– Start with a month or quarter test, make sure during the test no one will lose money. The goal is to try and reach some sort of outcome of better performance, to see if it can work. If they are only concerned they might make less money, you won’t truly see what can work or not work.

– It’s not about quality or quantity. It’s about quality and quantity. I’ve never led a recruiting team in a corporate or agency where good recruiters would ever send a crappy candidate on purpose. That just doesn’t happen, normally. If it did, that recruiter didn’t belong on the team.

I don’t believe in recruiting “team” rewards as pay for performance in most cases. Most teams are not designed and measured for “team” performance, so many on the team are getting the reward for a few doing most of the heavy lifting. You can still have team rewards, but you truly have to think about how you reward your most effective recruiters, short and long-term.

I think the ideal ratio for compensation for corporate recruiters should be 75% base salary and 25% pay for performance, where your best top recruiters can make 125% of their normal total comp if they are killing it. As I mentioned above, you will have recruiters quit because you have “recruiters” on your team that didn’t take the job to recruit, but to administer a recruiting process and collect a nice base salary.

Share this:

Mailbag: Can an experienced Recruiter be any good with 378 LinkedIn Connections?

I had a Talent Acquisition Leader reach out to me this week. She is having a hard time hiring recruiters and was looking for some insight. Now, she was looking for more of a professional generalist recruiter. Someone who can hire some hourly, but also corporate positions that include: finance, IT, operations, marketing, etc.

She mentioned she had gotten a resume of a recruiter who had four years of experience, but when she looked her up on LinkedIn, she only had 378 connections. Could this recruiter be any good with so few LinkedIn connections?

The Answer

No.

Okay, before you become unglued, let me explain.

Let’s say this four-year recruiter was only hiring high volume hourly. That would mean this person would never spend time on LinkedIn, since hourly workers, for the most part, do not have profiles on LinkedIn. So, now you’re thinking, “yeah, Tim, LI connections don’t matter for this person so they could be a great recruiter!”

Still, I say no!

Because, for me, a great recruiter builds a network of other recruiters and sourcers to constantly learn from. It basically takes almost no effort or skill to connect with 500 other recruiters, sourcers, HR pros, and your personal network on LinkedIn. Once you get to the 500 mark, no one knows if you have 501 or 30,000.

I challenge my own entry-level recruiters that have no recruiting experience to get to 500 connections as quickly as possible. Within six months, they should be able to do this very easily. So, if you run into a recruiter who is three or four years into their career, and they are under 500, they are showing you that they probably have very little interest in expanding their network and learning from others.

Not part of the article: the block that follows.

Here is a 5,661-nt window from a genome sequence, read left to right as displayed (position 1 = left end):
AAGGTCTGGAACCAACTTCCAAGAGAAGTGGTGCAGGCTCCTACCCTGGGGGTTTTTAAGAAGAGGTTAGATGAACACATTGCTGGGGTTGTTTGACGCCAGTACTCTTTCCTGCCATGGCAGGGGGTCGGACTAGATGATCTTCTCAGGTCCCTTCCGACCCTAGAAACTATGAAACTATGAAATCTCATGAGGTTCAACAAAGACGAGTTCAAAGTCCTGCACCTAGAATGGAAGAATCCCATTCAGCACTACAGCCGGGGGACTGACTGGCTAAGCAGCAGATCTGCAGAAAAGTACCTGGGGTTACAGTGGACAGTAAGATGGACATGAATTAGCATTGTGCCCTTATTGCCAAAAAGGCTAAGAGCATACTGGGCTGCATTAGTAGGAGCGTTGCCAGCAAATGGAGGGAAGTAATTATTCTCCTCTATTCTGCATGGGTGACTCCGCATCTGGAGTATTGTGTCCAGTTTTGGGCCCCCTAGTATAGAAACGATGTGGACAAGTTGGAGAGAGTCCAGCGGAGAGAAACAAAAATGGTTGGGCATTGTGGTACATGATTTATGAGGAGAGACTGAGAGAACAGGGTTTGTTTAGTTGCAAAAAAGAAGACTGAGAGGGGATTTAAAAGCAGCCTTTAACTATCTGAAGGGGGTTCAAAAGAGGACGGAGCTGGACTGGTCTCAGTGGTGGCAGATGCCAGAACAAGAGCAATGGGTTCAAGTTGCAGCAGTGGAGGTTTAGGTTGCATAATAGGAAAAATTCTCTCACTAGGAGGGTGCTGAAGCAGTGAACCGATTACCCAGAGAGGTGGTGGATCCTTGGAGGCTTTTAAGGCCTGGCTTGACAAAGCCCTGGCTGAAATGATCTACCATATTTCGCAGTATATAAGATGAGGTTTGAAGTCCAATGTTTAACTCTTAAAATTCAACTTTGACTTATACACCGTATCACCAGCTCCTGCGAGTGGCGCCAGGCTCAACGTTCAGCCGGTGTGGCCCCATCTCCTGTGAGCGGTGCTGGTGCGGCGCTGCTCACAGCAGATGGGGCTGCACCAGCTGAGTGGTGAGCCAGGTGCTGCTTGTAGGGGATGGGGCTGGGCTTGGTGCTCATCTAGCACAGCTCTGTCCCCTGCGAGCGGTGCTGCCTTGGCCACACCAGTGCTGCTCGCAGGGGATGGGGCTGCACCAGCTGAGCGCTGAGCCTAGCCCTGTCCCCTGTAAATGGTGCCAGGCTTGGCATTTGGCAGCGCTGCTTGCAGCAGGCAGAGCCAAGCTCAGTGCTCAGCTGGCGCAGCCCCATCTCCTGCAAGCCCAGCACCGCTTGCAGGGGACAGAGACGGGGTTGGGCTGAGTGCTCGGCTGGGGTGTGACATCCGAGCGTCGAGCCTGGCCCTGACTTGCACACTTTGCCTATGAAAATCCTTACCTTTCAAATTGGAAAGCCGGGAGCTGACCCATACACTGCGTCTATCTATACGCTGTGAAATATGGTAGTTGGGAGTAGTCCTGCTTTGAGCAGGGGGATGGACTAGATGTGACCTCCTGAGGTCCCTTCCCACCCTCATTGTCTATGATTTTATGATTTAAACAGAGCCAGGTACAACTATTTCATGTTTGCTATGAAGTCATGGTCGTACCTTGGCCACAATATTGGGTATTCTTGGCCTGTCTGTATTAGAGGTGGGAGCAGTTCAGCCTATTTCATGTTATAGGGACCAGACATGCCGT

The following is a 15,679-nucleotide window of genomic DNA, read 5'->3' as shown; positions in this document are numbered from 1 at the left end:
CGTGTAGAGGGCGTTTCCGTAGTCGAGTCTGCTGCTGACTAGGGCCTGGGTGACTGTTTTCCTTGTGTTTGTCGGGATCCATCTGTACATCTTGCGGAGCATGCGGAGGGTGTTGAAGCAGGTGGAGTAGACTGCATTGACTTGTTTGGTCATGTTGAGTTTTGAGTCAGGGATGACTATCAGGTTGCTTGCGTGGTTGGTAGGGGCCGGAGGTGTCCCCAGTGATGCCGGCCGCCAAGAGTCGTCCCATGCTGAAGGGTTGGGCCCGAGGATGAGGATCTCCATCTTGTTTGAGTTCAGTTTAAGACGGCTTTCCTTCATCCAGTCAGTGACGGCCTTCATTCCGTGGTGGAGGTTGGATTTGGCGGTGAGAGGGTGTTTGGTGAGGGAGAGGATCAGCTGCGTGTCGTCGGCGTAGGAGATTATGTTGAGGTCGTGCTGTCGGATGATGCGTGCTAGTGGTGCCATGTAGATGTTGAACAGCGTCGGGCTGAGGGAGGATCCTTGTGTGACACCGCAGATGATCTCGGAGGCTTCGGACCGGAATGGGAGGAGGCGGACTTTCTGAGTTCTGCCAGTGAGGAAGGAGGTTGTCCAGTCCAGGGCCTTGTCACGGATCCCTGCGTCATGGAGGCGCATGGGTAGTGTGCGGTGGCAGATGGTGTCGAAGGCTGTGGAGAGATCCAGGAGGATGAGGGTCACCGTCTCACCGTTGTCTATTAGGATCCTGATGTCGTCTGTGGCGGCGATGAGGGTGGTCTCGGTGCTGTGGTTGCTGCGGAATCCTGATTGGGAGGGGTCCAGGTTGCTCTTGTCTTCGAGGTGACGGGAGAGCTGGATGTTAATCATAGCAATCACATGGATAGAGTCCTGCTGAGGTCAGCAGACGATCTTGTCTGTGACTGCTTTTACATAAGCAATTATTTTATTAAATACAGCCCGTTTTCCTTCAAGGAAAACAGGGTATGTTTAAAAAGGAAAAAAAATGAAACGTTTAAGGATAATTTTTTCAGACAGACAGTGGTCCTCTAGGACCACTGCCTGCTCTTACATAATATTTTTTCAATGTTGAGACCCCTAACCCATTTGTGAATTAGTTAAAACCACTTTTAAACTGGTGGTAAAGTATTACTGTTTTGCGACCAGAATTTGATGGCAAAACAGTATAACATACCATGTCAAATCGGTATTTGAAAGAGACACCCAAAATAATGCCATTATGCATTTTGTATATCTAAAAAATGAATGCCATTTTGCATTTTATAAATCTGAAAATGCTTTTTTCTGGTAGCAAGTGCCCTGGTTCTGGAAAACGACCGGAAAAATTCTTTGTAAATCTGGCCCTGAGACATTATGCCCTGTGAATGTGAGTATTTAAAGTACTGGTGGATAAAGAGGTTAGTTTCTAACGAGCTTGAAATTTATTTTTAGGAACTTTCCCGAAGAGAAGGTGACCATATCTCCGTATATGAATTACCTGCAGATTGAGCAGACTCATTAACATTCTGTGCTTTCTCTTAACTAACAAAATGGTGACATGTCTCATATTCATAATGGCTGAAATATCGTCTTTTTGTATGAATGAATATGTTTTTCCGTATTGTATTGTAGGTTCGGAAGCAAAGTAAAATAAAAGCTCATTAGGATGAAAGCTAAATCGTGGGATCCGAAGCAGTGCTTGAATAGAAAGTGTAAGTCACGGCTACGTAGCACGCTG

500 LinkedIn connections are like training wheels for a recruiter. I don’t expect every profession to have over 500, but recruiters, sales pros, and people looking for jobs should always have over 500. There’s no reason not to, it’s literally the easiest professional networking available to everyone for free.

Do more LinkedIn connections then equal someone is a better recruiter than another?

No.

But, wait, you just said…

Recruiters, of all types, need to get to 500. After that point, it really becomes more about the quality of the connections that you build. If you just accept every Open Networker on LinkedIn, that network will be full of Life Coaches and Pyramid Scheme sellers!

Great recruiters build networks that help them learn more and recruit better. I would say once you establish a network, you then become much more selective about who you invite and which invites you to accept. Right now, with my network that runs over 20,000, I only accept about 1/3 of the invitation requests I get based on the criteria I want in my network.

I know recruiters that quickly maxed out their LinkedIn networks with garbage and had to go back and scrub their networks, and it’s very time-consuming. But, I also see recruiters who switch industries and skills who do this as well. Your network should grow and change with you based on where you are at in your career.

So, LinkedIn connections matter and they don’t. That’s just reality in today’s world of recruiting. Whether you are recruiting doctors or truck drivers, you should still be using LinkedIn for your own professional development on an ongoing basis.

Share this:

Could You Buy Yourself Out of a Metric You Rely On?

Here’s the thing, any metric you can buy your way out of probably isn’t a great metric to measure you or your team against.

Why?

First, if money is going to help you get better at something and you have the money, then by all means make yourself better.

But the most helpful metrics are the ones where money has little impact on the ultimate success.

Example:

If you can’t get enough candidates in the top of your funnel you can always spend more money to solve that issue. It’s a simple advertising spend issue. You can buy yourself into great top-of-funnel results.